The history of the shirt

The story of the shirt is interesting and begins far back in time. It is said that the tunics that were worn by nomads in the Centre of Asia and then were adopted by the Sumerians, Babylonians, and the ancient Egyptians, are considered the ones that started the story of today’s shirt. In the Middle Age, a shirt was the only “layer” of clothing, that the poorest farmers wore as they were working in the fields, and the rich people as underwear. Back then, the design was very simple, and it was made of unpainted linen, wool, or cannabis.

Getting close to the 19th century, the shirt begins to be linked with social status, luxury and wealth. This time was also the century that brought significant changes in its synthesis. The front of the clothing is now shorter than the back and the buttons are added along with it. Approaching the end of the same century this story changed, and the shirt was not considered an emblem of social prestige and class diversity. The shirt starts to become more approachable and available in the market than ever: it was worn in churches and ceremonies by all types of people while special occasions occurred.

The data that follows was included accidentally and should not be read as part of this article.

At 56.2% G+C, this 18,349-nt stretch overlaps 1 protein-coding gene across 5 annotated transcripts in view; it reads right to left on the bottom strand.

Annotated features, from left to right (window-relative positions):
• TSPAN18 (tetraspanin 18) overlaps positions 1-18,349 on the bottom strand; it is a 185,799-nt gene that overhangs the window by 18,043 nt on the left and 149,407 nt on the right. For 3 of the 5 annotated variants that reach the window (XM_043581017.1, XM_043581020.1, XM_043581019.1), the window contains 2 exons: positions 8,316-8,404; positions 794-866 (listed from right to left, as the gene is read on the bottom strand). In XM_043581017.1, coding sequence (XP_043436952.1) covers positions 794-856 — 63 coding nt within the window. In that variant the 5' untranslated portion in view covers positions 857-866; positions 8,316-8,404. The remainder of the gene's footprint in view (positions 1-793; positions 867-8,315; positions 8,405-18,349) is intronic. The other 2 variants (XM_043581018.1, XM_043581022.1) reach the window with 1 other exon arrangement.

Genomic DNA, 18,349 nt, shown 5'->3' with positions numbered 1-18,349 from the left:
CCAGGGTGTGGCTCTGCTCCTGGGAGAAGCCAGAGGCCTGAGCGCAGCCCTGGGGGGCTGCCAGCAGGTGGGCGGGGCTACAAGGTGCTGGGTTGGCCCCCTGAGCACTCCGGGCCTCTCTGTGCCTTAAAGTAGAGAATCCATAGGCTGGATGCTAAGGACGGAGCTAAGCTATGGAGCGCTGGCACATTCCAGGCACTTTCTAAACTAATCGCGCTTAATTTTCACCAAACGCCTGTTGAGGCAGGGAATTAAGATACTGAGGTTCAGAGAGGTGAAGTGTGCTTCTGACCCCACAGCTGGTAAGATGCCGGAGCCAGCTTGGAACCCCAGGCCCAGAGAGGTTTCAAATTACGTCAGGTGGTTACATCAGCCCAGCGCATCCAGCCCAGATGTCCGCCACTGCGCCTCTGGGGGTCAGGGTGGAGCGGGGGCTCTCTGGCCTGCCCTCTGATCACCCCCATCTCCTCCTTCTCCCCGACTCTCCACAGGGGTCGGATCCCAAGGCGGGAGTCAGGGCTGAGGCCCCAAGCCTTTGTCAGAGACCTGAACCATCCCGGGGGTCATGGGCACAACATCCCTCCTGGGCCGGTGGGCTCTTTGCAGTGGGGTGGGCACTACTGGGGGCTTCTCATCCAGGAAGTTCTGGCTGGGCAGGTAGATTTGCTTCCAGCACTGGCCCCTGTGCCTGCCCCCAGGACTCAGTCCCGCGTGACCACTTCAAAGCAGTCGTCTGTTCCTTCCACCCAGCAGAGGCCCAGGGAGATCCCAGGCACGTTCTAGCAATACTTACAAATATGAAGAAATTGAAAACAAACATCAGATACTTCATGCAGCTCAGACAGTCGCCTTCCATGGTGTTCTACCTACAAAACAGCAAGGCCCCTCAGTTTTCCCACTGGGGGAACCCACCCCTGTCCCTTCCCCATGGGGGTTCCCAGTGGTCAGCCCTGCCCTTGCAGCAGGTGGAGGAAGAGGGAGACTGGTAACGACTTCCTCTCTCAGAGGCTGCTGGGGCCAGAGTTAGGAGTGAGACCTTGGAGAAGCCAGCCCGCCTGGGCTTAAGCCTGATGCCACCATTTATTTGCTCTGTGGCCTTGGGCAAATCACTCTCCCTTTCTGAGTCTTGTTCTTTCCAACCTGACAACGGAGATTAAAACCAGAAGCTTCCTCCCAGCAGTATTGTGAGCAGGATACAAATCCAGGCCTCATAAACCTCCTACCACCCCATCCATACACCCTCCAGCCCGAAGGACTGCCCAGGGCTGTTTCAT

After the First World War, a man’s everyday style it is preferred a looser and more comfortable look. In this important change, the elegant choices of Prince Edward VIII of Wales who at that time was a “style setter”. Prince Edward preferred more colorful shirts but without eliminating the respect that a white shirt was exuded. In 1924, the founder of IBM Thomas J. Watson imposed the white shirt as a strict dress code on his office employees.

Yuppies look:

In the following years until the 80s, the shirt was released in new colors, different lines, and a new type of collar. Yuppies were a group of rising and professionally successful young people with degrees from the world’s top universities and willing to stand out. An overall look had a great significance for them, and the white shirt under a well-tailored suit was a must choice.

In the recent decade, despite the rise of granch and street style, a men’s shirt – and specifically the white shirt – continues to be associated with formal occasions, and its timeless value is imprinted as a symbol of integrity, responsibility, and transparency.

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